The possible contours of peace in the Ukraine


Indonesia, the latest major power to do so, proposed a new peace plan for Ukraine on 3 June at the Shangri-La Asian Security Forum in Singapore.

It suggested an immediate ceasefire on the current front line, followed by the implementation of a large demilitarised zone along this line, with the deployment of blue helmets. The fate of the oblasts wholly or partially occupied by Russia would then be decided by referendums conducted by UN observers.

If the Jakarta government has taken this initiative, it is because it feels that the time has come for a cessation of hostilities.

Strategically, neither of the two belligerents will be in a position in the foreseeable future to impose its vision on its adversary.

Neither is in a position to win the war. Russian ideologues friendly to the Kremlin, nostalgic for Catherine II’s “Nova Rossya“, can continue to dream of taking Odessa, but it won’t happen.

Ukraine has become an impregnable bastion, thanks to the bravery of its army and the high-tech equipment supplied by the West – more than nine out of ten Russian missiles are shot down in flight by the Ukrainian DCA.

In the absence of a decisive military victory, Ukraine will not succeed in imposing its ten-stage peace plan on Russia, as outlined by President Zelensky at the G20 summit in Bali on 15 November 2022. The plan contains four conditions, which are fair under international law but geopolitically unrealistic: recognition by Russia of its aggression, recovery of Crimea by Ukraine, trial of the war criminals, and public payment of reparations (the only one acceptable to Russia would be the discreet resumption of its rebates on gas delivered to the Ukrainians, as practised from 1992 to 2008). Only a desperate Putin would accept such conditions.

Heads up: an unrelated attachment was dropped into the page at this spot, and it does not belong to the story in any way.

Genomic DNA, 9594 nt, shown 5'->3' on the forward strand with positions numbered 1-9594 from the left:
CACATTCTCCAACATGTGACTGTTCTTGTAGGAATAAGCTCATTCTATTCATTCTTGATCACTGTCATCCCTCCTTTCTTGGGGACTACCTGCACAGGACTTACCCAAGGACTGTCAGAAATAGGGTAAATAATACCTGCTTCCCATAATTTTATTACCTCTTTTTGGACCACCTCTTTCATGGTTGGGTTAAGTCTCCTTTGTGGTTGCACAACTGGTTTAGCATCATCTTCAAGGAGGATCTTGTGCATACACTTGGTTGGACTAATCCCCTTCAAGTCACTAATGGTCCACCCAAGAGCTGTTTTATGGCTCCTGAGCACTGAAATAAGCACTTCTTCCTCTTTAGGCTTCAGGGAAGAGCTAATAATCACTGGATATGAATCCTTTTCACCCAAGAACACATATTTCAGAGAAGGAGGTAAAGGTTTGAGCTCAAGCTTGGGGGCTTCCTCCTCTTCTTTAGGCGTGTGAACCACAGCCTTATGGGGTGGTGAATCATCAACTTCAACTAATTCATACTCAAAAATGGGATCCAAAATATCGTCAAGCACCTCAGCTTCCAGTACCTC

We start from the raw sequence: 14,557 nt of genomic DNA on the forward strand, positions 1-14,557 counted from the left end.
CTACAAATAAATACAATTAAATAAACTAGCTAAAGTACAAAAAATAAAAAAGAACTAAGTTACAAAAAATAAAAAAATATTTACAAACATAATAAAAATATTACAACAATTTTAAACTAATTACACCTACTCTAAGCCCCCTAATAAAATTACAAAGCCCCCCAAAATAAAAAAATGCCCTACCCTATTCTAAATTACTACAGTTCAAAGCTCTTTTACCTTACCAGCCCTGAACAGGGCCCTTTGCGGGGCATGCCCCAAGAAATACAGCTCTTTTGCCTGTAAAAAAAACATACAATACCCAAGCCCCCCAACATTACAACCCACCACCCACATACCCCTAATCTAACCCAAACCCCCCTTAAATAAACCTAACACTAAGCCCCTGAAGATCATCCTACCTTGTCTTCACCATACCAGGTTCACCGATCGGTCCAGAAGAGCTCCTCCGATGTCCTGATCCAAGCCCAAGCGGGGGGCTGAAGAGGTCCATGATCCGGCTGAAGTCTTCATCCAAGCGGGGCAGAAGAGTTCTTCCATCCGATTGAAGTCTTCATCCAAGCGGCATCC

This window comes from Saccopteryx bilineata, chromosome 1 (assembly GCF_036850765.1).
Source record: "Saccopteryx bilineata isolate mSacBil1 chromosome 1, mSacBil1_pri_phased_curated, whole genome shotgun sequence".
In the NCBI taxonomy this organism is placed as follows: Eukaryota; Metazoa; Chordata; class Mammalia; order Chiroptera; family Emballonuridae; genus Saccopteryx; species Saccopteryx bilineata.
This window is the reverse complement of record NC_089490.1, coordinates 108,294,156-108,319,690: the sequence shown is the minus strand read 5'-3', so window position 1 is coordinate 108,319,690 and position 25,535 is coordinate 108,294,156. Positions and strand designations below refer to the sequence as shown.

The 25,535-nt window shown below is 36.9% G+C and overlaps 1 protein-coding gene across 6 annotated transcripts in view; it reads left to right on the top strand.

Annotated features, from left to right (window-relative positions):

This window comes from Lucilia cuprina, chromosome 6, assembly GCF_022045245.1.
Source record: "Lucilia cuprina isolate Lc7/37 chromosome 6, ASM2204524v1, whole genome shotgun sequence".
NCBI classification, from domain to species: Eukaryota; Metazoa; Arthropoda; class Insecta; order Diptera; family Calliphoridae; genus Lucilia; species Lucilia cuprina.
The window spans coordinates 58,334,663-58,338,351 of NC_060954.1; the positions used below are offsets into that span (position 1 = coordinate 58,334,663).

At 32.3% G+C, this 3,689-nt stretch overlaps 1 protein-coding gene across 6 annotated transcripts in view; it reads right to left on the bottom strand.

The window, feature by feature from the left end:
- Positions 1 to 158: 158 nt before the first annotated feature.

But the Russian President is not desperate. His army has not retreated since its evacuation of Kherson in October 2022, his internal opposition has been reduced to nothing by imprisonment or exile, and his support from the rest of the world (the non-Western countries) is not waning, as the ministerial summit of the Brics (Brazil, Russia, India, China, South Africa), held in Cape Town on 3 June in the presence of Sergei Lavrov, further demonstrated. 

Clearly, his blatant act of aggression, like his failure to take Kiev in a week, has cost Russia a lot – its prestige, its westernised elite, its juicy trade with the West, its profound cultural and political influence on the former Soviet republics – but Putin is not finished yet.

Like his country, he still has resources.

It is unreasonable to expect either a defeat for Ukraine (because of the scale of Western financial and military aid) or a defeat for Russia (because of the country’s strategic depth and its quasi-alliance with China).

Added to this is the weariness of the combatants on the ground. In Russia, the morale of those mobilised was not high. It had to turn to Chechens to replace Wagner’s mercenaries in Bakhmut. As for the Ukrainians, more and more of them are wondering whether dying for the Donbass and Crimea, both Russian-speaking and Russian-speaking regions, is really worth it.

It is in such a deadlocked situation that a realistic peace plan can emerge. The Indonesian initiative is a good one. It is urgent that the West add a policy of carrots to it, to spare the belligerents from going to extremes that would be deleterious, both for themselves and for the world.  

Real security guarantees will have to be given to Ukraine, because it remembers that the commitments to territorial integrity (in exchange for giving up its atomic weapons) given at the Budapest conference (December 1994) have not been kept. There also needs to be a big carrot of investment in infrastructure, shared between the EU and the USA. Ukraine needs to feel that in ten years it can become a new Poland.

The French President has rightly suggested that Russia should develop its own security architecture, if only to erase its obsidian complex. A gradual suspension of Western sanctions could be proposed, depending on Russia’s effective financial participation in Ukraine’s economic recovery.

The International Criminal Court is a fine invention, but it will never work with the major powers, whether Bush’s America or Putin’s Russia. The urgent thing now is to stop decimating the Ukrainian and Russian youth.

This article was first published in Le Figaro.

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